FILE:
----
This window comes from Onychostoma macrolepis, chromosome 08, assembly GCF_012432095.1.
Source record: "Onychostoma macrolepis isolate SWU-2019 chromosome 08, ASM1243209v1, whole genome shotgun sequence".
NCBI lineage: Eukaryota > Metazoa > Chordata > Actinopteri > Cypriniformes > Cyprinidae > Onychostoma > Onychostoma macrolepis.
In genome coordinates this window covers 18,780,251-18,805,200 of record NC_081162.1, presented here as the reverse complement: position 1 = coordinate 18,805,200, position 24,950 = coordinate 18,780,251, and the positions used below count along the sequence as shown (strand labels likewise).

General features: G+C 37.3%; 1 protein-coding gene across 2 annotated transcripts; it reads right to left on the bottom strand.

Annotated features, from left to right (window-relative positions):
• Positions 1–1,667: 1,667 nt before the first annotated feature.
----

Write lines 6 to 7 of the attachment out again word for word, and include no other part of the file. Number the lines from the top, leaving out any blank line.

Annotated features, from left to right (window-relative positions):
• Positions 1–1,667: 1,667 nt before the first annotated feature.